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A Guide to Cleaning Your Bike
If you’re searching for a guide to clean your bike, then there’s a good chance you know that a dirty bike can affect performance, and even put you in danger. Giving your bike a good clean isn’t difficult, but there are great benefits to doing it. This guide will show you the four key steps to turning your dirt bike into a shiny, clean one.
What You Need to Clean Your Bike
Before you can start cleaning your bike, you need to gather together the tools and materials that you will use for cleaning. These are what you’ll need for cleaning your bike:
• A sponge or a cleaning brush.
• Clean rags. These can be old clothes or sheets that you’re happy to get filthy.
• A drying cloth. Preferably a chamois leather or a vegan alternative.
• A degreaser. A spray degreaser is easier to apply than a fluid degreaser, but both do the job.
• Chain lubricant or oil.
• Bike polish
• A bucket full of warm water mixed with liquid soap or bike wash fluid.
• A hosepipe.
What You Must Do Before You Can Start Cleaning
Now that you’ve got everything you need for cleaning your bike, you’ve got to get yourself ready too. There’s a good chance you’re going to get dirty, as the muck from the bike is going to end up somewhere. Put on some old clothes and clear your schedule for thirty minutes. Now you’re ready to go.
How to Clean Your Bike
It’s time to clean your bike. Follow these steps in order and your bike will be shimmering in no time at all:
• If you have a stand for your bicycle, then now is the time to use it. If you don’t, then just find a way of propping the bike up, perhaps against a wall. The most important thing is that the bike is stable.
• Apply the degreaser to the chain, chainrings, cogs, gear cassette, and also to the jockey wheels, if you have them on your bicycle. You might need to use your brush to get into all the crevices if you’re using a liquid degreaser. Also, if your bike has gears, then you should change them while you are applying the degreaser, as this will allow you access to different elements of the cogs, so you can clean them too.
• Once the degreaser has been applied, check if the packaging recommends an amount of time to leave it to work. If so, then wait until this time has passed.
• Rinse off the degreaser using the hosepipe. You should now find that the dirtiest parts of the bicycle are much cleaner. But you’re not done yet.
• Take the sponge, dunk it into the water that’s been mixed with either soap or bike wash, and start going at the frame of your bike with the sponge. Make sure you really put your elbow into it, so that there is no trace of dirt left on the frame of the bike.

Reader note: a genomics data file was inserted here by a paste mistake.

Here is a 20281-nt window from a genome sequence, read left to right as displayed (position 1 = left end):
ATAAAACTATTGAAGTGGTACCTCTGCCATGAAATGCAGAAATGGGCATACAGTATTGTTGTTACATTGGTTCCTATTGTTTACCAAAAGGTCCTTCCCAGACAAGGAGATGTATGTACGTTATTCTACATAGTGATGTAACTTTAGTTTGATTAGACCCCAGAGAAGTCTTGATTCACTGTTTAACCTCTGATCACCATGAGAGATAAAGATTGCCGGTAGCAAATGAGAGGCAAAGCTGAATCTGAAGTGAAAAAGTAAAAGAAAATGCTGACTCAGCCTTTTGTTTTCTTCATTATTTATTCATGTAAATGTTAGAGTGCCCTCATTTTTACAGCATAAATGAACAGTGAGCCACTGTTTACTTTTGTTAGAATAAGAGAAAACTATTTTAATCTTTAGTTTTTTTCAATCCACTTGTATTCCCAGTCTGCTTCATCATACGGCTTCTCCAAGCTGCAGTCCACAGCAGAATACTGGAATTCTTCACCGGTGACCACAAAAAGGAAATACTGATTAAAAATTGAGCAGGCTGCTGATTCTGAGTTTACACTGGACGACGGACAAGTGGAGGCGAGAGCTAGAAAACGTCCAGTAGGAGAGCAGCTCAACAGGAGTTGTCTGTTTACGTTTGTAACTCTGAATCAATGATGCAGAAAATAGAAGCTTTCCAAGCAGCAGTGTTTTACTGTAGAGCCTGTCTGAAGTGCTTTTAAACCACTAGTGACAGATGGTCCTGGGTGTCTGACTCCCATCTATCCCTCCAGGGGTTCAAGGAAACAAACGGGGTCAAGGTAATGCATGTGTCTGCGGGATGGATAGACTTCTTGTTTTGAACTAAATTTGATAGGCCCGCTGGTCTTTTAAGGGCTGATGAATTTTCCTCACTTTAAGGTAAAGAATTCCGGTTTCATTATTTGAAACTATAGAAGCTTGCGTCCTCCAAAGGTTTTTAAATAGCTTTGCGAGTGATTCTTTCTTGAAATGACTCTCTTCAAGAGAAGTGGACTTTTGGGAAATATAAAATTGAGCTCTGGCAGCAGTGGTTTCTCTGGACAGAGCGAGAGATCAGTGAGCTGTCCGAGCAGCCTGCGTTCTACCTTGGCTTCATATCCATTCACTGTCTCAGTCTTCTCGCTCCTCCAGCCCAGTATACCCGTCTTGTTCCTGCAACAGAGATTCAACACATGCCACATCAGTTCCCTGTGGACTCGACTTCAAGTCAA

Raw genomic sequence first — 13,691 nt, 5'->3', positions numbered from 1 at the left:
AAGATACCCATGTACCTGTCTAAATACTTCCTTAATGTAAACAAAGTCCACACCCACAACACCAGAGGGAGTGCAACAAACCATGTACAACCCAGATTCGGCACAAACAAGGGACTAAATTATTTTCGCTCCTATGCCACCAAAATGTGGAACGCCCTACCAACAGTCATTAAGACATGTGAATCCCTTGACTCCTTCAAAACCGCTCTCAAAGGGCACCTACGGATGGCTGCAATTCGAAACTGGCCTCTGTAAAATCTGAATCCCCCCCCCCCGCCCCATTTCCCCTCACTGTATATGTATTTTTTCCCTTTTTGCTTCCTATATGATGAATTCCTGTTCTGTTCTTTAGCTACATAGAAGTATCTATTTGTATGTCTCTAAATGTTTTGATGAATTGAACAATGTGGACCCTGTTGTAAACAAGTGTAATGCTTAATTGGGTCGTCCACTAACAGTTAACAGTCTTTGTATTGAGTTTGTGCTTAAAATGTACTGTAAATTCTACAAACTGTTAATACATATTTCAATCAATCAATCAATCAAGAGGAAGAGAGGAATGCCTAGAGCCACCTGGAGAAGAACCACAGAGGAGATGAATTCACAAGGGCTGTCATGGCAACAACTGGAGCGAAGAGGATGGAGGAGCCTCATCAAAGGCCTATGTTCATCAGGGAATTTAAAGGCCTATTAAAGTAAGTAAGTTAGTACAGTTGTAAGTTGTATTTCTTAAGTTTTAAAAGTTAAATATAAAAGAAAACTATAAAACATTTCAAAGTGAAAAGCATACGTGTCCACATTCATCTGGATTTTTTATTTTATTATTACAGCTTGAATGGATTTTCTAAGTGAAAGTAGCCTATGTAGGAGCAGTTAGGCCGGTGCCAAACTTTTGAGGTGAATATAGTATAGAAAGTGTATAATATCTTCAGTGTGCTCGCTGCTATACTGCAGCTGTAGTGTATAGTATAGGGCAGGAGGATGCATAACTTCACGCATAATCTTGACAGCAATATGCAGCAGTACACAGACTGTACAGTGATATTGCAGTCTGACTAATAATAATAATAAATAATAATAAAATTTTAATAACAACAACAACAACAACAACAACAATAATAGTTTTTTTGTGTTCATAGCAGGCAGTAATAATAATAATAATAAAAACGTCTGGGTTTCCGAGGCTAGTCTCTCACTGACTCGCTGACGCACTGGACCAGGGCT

• If you’re satisfied you’ve got rid of all the muck on the frame, then get the hosepipe, and start rinsing off all the soapy water.
• A warning: When you’re rinsing your bike, try to make sure that the water doesn’t get into the brakes or gears too much, as this may damage their functionality, as they only require a little bit of grease.
• Give the bike a bit of a bounce to remove some of the water that has lodged itself in certain crevices.
• Time to get the drying cloth and get to work on removing all the water from the bicycle. You might want to use the rags first, then move onto the drying cloth, as sometimes chamois leathers work best when there is only minimal fluid that needs to be dried.
• When you’re drying off your bike, it is an ideal opportunity to check that everything is in order with it. Do your brake pads need changing? Are your tires looking worn and in need of replacement?
• If you’ve got some bike polish, then now is the time to apply it. This is a great product that will really get your bicycle gleaming and looking like it did when you bought it.
What to Do Once You’ve Cleaned Your Bike
Your bike is clean. Well done! But you’re not finished yet. Before you can get on the sparkly bike, there are a few more steps you need to follow. Here they are:
• Oil the chain. You should carefully apply the lubricant or bike oil that you have purchased to the bike chain. To do this, as you start to oil the chain, you should turn the wheel, so that the chain goes around, and then when you’ve reached the spot you started with, you can stop. You should make sure that the oil doesn’t get onto your brake pads or the rims of your wheels. If there is any excess lubricant or oil, then use one of the rags to wipe it away.
• The chainrings, cogs, gear cassette, and jockey wheels should also be carefully lubricated. Once again, make sure that you don’t get the oil on the brake pads, as it could ruin them.
That’s it. You’re all done. If you have followed this guide to cleaning your bike, then there’s a good chance your bike looks as pristine and shiny as it did on the day you bought it. Try to clean your bike as often as possible to keep it in working order.
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